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Tips to eat well and feel great

Posted on 04 May 2022


The links between food and mood are well established. Improving your diet and having regular meals can help you feel more positive. 

A healthy diet helps our body function at its best and as a result, impacts our mood and sense of wellbeing. Staying hydrated and getting the nutrients we need aids clearer thinking, energy production, and feelings of calm. 

Science has shown that what’s in our gut directly affects our brain as they are in constant communication. Serotonin, the ‘happy hormone’ that’s essential for regulating mood, emotion, and sleep, is almost exclusively made in our gut.

5 quick tips to get started:

1. Try tryptophan

Tryptophan is an amino acid needed to make our ‘happy hormone’, serotonin. Find it in bananas, walnuts, brown rice, eggs, chicken, and fish.

2. B vitamins

We need B vitamins to get or make energy from our food. B vitamin-rich foods include wholegrains, fish and seafood, meat, eggs, milk, leafy green vegetables, beans and peas.

3. Drink up

Dehydration can cause mood changes, fatigue, poor concentration and slower responses. Aim for 6-8 glasses of water a day. 

4. Cut down on caffeine

Too much caffeine can make us feel anxious and disturb your sleep, so switch to decaffeinated coffee or herbal tea to help cut down your intake. 

5. Don’t skip meals

When our blood sugar drops, we can become tired and experience low mood. Eat regular meals and up your intake of foods that release energy slowly, such as nuts, oats, seeds and wholegrains.

Budget-friendly brain boosters 

Wholegrains like brown rice, wholemeal bread and wholegrain cereals release energy slowly, keeping your brain alert throughout the day. Make the swap for your favourite rice and chilli or lunchtime toastie.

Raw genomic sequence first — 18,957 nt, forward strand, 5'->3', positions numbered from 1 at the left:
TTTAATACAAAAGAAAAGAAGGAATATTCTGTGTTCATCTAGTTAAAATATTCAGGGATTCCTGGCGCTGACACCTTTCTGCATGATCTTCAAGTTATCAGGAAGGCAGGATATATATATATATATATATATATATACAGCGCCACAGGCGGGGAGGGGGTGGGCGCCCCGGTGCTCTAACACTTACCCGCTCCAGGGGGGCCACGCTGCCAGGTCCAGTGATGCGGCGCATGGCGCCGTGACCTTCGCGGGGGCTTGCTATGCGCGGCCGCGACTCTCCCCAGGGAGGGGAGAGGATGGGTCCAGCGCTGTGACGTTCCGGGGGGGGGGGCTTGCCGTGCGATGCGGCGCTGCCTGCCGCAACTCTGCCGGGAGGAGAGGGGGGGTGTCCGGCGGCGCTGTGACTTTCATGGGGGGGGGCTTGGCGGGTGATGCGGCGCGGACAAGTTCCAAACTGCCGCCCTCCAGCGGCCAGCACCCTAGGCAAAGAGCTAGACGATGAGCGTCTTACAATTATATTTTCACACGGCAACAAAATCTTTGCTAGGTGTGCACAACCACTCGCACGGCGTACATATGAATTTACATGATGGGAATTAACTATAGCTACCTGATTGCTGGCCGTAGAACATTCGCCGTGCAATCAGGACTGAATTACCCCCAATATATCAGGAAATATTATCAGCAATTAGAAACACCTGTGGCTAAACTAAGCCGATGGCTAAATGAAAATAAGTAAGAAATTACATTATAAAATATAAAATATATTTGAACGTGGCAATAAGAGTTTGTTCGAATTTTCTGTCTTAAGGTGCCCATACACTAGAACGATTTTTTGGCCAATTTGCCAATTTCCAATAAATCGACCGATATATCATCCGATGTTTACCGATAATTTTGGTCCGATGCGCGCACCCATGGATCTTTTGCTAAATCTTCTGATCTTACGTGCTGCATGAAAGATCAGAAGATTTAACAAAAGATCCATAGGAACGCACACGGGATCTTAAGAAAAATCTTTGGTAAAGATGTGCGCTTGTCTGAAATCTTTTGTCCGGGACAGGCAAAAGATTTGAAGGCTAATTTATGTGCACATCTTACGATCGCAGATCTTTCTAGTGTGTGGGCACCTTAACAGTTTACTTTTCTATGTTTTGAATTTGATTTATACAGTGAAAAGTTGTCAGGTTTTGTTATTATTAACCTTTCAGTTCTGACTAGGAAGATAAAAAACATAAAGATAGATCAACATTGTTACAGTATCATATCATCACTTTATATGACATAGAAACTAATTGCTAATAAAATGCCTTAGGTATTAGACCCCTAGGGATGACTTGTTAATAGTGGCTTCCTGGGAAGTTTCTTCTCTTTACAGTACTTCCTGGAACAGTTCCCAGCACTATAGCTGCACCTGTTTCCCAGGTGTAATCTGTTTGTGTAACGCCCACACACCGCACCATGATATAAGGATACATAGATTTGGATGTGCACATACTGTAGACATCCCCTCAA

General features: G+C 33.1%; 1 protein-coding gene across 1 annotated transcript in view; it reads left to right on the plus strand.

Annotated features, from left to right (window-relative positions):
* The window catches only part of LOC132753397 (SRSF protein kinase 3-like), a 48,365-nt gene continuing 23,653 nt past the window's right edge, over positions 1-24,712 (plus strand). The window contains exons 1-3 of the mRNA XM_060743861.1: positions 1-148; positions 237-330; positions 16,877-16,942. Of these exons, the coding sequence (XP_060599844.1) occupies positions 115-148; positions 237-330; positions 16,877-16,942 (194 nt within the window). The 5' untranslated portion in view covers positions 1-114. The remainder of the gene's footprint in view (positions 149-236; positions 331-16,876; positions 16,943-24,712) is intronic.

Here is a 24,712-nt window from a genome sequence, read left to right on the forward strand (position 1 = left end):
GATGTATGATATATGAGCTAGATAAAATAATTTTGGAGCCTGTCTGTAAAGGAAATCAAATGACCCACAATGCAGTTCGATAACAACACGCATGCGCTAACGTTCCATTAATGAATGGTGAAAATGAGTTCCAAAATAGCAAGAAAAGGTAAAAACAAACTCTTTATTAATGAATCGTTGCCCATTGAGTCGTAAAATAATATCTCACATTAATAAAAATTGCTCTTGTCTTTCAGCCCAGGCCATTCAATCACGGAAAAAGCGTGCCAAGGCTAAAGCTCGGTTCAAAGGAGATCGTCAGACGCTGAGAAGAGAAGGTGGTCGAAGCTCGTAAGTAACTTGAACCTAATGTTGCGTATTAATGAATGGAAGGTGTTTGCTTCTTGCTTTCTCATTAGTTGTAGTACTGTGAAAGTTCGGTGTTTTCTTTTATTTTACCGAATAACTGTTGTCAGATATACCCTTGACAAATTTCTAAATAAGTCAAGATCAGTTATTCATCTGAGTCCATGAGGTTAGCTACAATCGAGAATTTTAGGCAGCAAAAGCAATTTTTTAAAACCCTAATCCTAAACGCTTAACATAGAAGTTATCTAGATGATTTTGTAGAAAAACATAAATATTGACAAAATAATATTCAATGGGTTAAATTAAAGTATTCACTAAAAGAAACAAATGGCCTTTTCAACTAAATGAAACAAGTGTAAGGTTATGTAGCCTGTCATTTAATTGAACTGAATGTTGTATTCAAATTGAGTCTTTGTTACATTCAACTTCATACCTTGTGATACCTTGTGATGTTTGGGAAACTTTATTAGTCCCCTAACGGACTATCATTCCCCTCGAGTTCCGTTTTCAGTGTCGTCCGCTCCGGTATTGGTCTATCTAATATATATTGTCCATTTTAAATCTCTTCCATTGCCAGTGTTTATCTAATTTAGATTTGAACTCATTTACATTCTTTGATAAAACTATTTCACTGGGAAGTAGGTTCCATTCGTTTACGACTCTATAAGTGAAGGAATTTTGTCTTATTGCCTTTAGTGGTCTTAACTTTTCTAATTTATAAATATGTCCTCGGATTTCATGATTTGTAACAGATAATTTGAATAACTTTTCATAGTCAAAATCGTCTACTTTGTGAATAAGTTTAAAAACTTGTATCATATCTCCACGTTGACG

Eggs offer a variety of vitamins, including B12 (which supports the reduction of tiredness), B5 (which supports normal mental performance) and B2 (which helps you get energy). Turn two eggs into a speedy omelette; throw in some blanched peas and sliced cherry tomatoes for a lunch that’s ready in 5 mins.

Tinned salmon is great value and a source of essential fatty acids like omega-3, which contributes to the maintenance of normal brain function and can also help keep your heart healthy. 

Nuts are often a source of vitamin E (hazelnuts, almonds, pecans and Brazil nuts are all rich in it), an antioxidant that helps protect cells from oxidative stress. Several studies suggest that oxidative stress may play a role in causing Alzheimer’s disease*. Toast them lightly and scatter them on porridge or yogurt.

Live yogurt naturally contains probiotics, known to encourage good gut health, which in turn is linked to lower anxiety and stress levels. 

Spinach and other leafy greens such as kale are full of essential nutrients like vitamin C and iron. Add a handful to cooked breakfasts, stir into pasta or toss through a bean salad.

To find out more about food and mood, check out our article Eat better, feel better.

*Source: Alzheimer’s

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